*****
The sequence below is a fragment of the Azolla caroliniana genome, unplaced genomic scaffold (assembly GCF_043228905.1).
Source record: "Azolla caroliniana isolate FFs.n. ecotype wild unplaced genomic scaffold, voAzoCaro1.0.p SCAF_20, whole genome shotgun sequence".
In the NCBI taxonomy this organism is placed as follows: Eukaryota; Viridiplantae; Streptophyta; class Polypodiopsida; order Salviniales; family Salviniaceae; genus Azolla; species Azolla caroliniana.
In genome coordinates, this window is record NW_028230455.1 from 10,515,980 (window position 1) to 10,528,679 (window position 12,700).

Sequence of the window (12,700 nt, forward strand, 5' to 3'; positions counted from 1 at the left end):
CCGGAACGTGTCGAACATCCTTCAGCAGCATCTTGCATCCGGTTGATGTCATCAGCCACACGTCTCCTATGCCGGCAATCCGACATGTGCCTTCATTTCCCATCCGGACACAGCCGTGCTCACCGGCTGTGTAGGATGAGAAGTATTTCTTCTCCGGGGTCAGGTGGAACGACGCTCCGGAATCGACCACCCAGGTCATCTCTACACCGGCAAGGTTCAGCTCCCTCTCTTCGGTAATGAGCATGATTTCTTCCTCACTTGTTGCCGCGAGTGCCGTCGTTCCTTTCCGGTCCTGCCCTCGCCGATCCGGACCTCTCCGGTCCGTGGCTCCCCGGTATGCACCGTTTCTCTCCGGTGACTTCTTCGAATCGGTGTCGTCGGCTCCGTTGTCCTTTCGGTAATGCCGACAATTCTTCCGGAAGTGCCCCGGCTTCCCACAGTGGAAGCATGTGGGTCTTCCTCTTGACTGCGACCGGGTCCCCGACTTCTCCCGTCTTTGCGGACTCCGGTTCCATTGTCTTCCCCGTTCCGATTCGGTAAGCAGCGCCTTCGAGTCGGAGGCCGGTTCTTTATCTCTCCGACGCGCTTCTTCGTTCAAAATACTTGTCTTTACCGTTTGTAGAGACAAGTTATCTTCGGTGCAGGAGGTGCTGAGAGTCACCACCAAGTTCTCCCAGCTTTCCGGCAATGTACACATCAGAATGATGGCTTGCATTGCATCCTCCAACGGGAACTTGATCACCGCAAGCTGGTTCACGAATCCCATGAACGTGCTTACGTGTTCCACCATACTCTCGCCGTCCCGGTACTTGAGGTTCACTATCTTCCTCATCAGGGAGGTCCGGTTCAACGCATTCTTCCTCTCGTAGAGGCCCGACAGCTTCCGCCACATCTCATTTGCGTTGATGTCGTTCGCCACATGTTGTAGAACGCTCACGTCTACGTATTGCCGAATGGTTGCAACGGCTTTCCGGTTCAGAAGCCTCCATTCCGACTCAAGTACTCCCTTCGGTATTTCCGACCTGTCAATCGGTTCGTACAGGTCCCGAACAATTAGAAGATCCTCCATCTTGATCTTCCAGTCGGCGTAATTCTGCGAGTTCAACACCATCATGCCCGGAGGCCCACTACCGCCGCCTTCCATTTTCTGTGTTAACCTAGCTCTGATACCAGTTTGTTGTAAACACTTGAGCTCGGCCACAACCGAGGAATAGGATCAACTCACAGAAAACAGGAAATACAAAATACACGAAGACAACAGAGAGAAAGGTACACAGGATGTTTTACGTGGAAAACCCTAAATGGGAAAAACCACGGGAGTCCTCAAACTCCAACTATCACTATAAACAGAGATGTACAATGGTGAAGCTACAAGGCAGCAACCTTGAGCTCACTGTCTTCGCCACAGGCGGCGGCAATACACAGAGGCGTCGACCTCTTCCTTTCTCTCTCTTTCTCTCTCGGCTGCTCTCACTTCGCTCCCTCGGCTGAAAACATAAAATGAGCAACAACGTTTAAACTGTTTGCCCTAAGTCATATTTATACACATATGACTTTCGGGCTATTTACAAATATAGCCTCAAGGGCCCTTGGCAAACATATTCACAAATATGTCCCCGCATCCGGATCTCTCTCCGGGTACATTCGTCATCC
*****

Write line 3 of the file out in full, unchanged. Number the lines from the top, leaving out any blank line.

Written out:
In the NCBI taxonomy this organism is placed as follows: Eukaryota; Viridiplantae; Streptophyta; class Polypodiopsida; order Salviniales; family Salviniaceae; genus Azolla; species Azolla caroliniana.